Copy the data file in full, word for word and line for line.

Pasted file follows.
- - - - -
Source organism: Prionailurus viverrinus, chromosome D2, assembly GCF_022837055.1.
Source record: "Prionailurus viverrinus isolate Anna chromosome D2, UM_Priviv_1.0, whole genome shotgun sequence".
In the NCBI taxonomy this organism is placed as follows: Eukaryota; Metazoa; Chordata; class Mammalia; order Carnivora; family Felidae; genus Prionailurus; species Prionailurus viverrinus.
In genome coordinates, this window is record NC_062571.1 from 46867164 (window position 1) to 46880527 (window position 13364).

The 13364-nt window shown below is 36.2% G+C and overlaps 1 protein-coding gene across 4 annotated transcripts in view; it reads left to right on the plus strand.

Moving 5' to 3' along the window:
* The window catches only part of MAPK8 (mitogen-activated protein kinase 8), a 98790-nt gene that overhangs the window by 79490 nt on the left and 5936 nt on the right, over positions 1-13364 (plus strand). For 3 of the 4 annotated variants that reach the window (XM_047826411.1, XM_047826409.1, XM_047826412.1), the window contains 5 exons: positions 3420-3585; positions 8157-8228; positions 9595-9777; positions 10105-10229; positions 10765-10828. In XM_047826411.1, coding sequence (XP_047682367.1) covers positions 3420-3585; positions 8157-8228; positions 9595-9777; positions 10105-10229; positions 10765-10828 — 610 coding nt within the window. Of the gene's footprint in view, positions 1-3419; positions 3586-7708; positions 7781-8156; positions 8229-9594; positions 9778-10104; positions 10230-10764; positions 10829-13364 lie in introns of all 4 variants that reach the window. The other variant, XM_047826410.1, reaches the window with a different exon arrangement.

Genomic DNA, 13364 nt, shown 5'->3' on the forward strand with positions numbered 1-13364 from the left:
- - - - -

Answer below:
Source organism: Prionailurus viverrinus, chromosome D2, assembly GCF_022837055.1.
Source record: "Prionailurus viverrinus isolate Anna chromosome D2, UM_Priviv_1.0, whole genome shotgun sequence".
In the NCBI taxonomy this organism is placed as follows: Eukaryota; Metazoa; Chordata; class Mammalia; order Carnivora; family Felidae; genus Prionailurus; species Prionailurus viverrinus.
In genome coordinates, this window is record NC_062571.1 from 46867164 (window position 1) to 46880527 (window position 13364).

The 13364-nt window shown below is 36.2% G+C and overlaps 1 protein-coding gene across 4 annotated transcripts in view; it reads left to right on the plus strand.

Moving 5' to 3' along the window:
* The window catches only part of MAPK8 (mitogen-activated protein kinase 8), a 98790-nt gene that overhangs the window by 79490 nt on the left and 5936 nt on the right, over positions 1-13364 (plus strand). For 3 of the 4 annotated variants that reach the window (XM_047826411.1, XM_047826409.1, XM_047826412.1), the window contains 5 exons: positions 3420-3585; positions 8157-8228; positions 9595-9777; positions 10105-10229; positions 10765-10828. In XM_047826411.1, coding sequence (XP_047682367.1) covers positions 3420-3585; positions 8157-8228; positions 9595-9777; positions 10105-10229; positions 10765-10828 — 610 coding nt within the window. Of the gene's footprint in view, positions 1-3419; positions 3586-7708; positions 7781-8156; positions 8229-9594; positions 9778-10104; positions 10230-10764; positions 10829-13364 lie in introns of all 4 variants that reach the window. The other variant, XM_047826410.1, reaches the window with a different exon arrangement.

Genomic DNA, 13364 nt, shown 5'->3' on the forward strand with positions numbered 1-13364 from the left: